Breaking roles down into tasks reframes the talent problem from one of supply to one of demand.
The surge of workers leaving their jobs as the COVID-19 pandemic wears on — adding to employers’ talent woes in the midst of an already tight labor market — has drawn predictable responses. Organizations are typically reacting to the Great Resignation with increased pay and flexibility and better, more personalized benefits. But these are short-term solutions to a long-term problem. If the job opportunities your company offers are the same as everyone else’s, and pay and benefits are your only differentiator, then you will continue to churn through workers in an ever-escalating war for talent and an ever-escalating cost structure.
What if, instead, you offered better work?
With most organizations focused on addressing the labor supply side of the equation, progressive organizations recognize the opportunity to use today’s fight for talent as a catalyst to rethink and reorganize work. In our new book, Work Without Jobs, we show how job deconstruction can help bend the demand side of the work equation through the creation of an agile, flexible, inclusive, and resilient new work operating system.
The most common challenge employers face in trying to attract and retain talent stems from the assumption that the job itself is fixed and what needs changing is who does it. This leads to a false choice: Retain someone to continue doing the work, or seek a replacement with comparable experience and expertise. The solution to this false choice is to perpetually deconstruct and reinvent the work itself, making it both more attractive to talent and of greater value to the organization.
Today many organizations query from the supply side: “How do we find or build talent with the skills that fit with future automation?” In a new work operating system that bends the demand curve, they would ask, “How do we rebuild the work to optimize the combination of humans doing some tasks while automation does others?” Supply-side thinking leads to the question, “How can we get our jobs done with the right policy about remote-hybrid-onsite work?” Demand-side thinkers ask, “What new jobs can we invent to optimally combine the tasks that should be done in each work arrangement?” Reframing the question creates more options for making work more attractive and solving prominent dilemmas such as labor shortages and resignations.
Pivot Skills to Work to Be Done
In our new work operating system, organizations now think beyond jobs and jobholders, and talent sourcing moves beyond matching the “right” candidate to a job. The correct question is not “Is this worker fully qualified for this job?” but rather “What tasks are bundled together into this job, which workers are qualified to perform which of those tasks, and how could the tasks be unbundled and reconstructed?” Deconstructing and reconstructing the work while optimizing against worker qualifications requires a work system capable of seeing each worker as an array of capabilities and skills rather than as a holder of a degree or a job.
This reframing becomes increasingly vital in times of labor shortages or rapid change. In the new work operating system, organizations don’t have obsolete workers. Rather, they pivot known skills to new work. They address capability gaps by integrating well-known supply-side options like building, borrowing, buying, or automating with demand-side options like work sharing, deconstructing jobs into projects, and reconstructing work into new jobs. Operating in this new way requires insight at the deconstructed level of things like tasks/projects and skills/capabilities.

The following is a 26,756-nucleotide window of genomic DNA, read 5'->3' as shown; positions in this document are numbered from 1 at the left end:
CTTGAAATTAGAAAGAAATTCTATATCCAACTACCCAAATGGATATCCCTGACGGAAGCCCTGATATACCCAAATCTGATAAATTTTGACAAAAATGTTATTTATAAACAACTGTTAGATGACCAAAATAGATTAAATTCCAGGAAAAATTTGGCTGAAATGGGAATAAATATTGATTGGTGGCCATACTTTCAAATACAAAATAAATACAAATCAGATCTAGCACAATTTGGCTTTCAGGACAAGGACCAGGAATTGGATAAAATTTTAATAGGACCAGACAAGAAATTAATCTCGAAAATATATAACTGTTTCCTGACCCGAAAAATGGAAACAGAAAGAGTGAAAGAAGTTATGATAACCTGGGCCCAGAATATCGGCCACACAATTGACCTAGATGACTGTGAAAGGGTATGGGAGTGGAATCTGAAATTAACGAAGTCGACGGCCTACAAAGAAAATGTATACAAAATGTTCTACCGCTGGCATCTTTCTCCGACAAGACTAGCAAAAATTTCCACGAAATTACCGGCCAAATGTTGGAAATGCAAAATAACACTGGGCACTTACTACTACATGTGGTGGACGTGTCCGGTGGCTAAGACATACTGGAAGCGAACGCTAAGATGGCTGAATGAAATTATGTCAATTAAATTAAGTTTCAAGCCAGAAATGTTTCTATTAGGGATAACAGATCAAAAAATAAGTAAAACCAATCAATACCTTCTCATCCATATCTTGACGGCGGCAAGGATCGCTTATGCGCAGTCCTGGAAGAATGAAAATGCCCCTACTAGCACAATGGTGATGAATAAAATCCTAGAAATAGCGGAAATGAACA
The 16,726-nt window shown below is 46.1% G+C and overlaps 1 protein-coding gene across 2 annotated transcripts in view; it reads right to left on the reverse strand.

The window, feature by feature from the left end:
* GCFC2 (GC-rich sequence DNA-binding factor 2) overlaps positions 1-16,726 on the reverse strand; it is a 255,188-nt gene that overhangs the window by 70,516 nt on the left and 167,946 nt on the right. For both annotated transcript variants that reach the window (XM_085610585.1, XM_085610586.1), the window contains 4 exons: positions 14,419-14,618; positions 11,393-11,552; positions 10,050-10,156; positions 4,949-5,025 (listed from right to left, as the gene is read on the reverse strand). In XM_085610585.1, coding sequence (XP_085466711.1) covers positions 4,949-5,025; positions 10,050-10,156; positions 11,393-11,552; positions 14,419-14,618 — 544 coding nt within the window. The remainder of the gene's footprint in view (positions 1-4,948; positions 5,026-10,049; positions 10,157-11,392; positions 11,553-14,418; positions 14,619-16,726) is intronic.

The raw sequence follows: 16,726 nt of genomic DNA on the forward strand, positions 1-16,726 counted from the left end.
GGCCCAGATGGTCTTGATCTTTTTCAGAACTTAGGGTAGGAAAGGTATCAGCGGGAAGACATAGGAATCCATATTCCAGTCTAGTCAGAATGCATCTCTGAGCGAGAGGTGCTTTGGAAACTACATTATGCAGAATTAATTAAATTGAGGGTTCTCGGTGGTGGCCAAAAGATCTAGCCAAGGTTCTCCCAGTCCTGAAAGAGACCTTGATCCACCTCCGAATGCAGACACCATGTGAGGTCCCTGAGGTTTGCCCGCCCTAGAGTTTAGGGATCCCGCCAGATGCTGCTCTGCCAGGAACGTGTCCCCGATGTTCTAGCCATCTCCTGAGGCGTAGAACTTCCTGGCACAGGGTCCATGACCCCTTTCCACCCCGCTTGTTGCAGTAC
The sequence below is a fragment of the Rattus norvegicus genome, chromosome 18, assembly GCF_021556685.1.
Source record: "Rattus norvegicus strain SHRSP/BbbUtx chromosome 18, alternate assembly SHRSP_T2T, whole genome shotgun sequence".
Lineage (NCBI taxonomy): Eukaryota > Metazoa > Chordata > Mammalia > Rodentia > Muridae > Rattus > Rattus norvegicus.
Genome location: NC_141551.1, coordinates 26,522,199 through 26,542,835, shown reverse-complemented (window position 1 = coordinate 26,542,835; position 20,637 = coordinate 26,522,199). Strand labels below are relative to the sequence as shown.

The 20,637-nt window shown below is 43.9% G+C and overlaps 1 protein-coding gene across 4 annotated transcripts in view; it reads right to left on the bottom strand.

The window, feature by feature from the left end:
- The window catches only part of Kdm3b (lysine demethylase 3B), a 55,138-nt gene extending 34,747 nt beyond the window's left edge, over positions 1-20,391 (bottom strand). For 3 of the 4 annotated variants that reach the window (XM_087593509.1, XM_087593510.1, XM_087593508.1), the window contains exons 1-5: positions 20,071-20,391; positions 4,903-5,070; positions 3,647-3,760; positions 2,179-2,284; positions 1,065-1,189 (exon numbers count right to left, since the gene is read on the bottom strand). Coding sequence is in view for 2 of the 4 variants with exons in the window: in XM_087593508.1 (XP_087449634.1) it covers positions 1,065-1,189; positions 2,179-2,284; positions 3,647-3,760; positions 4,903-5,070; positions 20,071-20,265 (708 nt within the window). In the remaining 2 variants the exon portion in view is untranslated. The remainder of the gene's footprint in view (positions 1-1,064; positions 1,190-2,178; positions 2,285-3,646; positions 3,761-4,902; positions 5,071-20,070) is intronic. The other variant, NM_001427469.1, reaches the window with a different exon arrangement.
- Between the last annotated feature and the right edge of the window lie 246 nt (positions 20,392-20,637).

For example, COVID-19 handed retail organizations a simultaneous surplus of in-store associates and a shortage of call center associates. In-store associates, traditionally seen merely as jobholders, might have been terminated. However, the new work operating system sees the job of in-store associate as a bundle of tasks and the workers as bundles of skills/capabilities. Seen this way, the in-store associates can qualify for new types of work. Savvy retail organizations created new jobs that enabled employees to work part time in the store and part time at home doing virtual call center tasks. There might never before have been a job of home call center associate, but in-store associates have the vast majority of the skills needed for this new job, lacking only the skills to set up and run an in-home call center station.
Deconstructing jobs into tasks and identifying underlying skills/capabilities becomes a potent solution for critical talent and labor gaps. Options emerge that are not apparent in the traditional job-based system, such as achieving some objectives through projects or “inside gigs.” A large European insurer seeking to shift from its traditional, agent-based distribution model to a direct-to-consumer model realized that the digital talent required to power this shift in priorities was captive within its traditional functional structure, significantly hindering its progress. The organization made the radical decision to pull all of its digital talent (such as data scientists, user interface/user experience designers, and software developers) out of its functional areas and into a virtual “talent cloud.” Managers were taught how to design projects to develop their direct-to-consumer channels; they obtained the resources they needed through the company’s internal talent marketplace. This matched the particular skills needed for each project with talent that flowed from one project to the next in a series of inside gigs.